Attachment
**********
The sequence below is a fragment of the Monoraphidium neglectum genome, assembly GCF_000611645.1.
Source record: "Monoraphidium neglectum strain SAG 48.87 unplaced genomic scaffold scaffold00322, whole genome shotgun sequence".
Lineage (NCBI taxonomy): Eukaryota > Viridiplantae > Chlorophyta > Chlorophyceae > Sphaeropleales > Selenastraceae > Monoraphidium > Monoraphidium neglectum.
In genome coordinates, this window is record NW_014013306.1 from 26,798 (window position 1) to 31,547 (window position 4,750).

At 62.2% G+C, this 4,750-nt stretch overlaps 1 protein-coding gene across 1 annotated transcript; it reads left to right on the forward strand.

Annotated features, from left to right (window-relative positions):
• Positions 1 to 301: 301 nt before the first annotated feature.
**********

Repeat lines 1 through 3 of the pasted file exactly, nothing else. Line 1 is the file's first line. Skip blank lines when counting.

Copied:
The sequence below is a fragment of the Monoraphidium neglectum genome, assembly GCF_000611645.1.
Source record: "Monoraphidium neglectum strain SAG 48.87 unplaced genomic scaffold scaffold00322, whole genome shotgun sequence".
Lineage (NCBI taxonomy): Eukaryota > Viridiplantae > Chlorophyta > Chlorophyceae > Sphaeropleales > Selenastraceae > Monoraphidium > Monoraphidium neglectum.